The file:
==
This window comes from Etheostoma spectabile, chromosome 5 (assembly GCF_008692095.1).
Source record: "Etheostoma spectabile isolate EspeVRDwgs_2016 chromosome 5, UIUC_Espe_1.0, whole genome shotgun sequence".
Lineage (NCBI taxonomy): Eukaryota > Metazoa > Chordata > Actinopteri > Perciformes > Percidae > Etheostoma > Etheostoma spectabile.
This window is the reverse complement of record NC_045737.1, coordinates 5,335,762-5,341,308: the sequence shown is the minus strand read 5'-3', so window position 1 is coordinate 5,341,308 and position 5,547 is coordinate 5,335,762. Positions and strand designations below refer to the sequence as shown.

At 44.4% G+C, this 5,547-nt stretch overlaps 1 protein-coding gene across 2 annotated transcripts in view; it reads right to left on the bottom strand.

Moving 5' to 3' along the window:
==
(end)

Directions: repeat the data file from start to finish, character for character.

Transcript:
This window comes from Etheostoma spectabile, chromosome 5 (assembly GCF_008692095.1).
Source record: "Etheostoma spectabile isolate EspeVRDwgs_2016 chromosome 5, UIUC_Espe_1.0, whole genome shotgun sequence".
Lineage (NCBI taxonomy): Eukaryota > Metazoa > Chordata > Actinopteri > Perciformes > Percidae > Etheostoma > Etheostoma spectabile.
This window is the reverse complement of record NC_045737.1, coordinates 5,335,762-5,341,308: the sequence shown is the minus strand read 5'-3', so window position 1 is coordinate 5,341,308 and position 5,547 is coordinate 5,335,762. Positions and strand designations below refer to the sequence as shown.

At 44.4% G+C, this 5,547-nt stretch overlaps 1 protein-coding gene across 2 annotated transcripts in view; it reads right to left on the bottom strand.

Moving 5' to 3' along the window: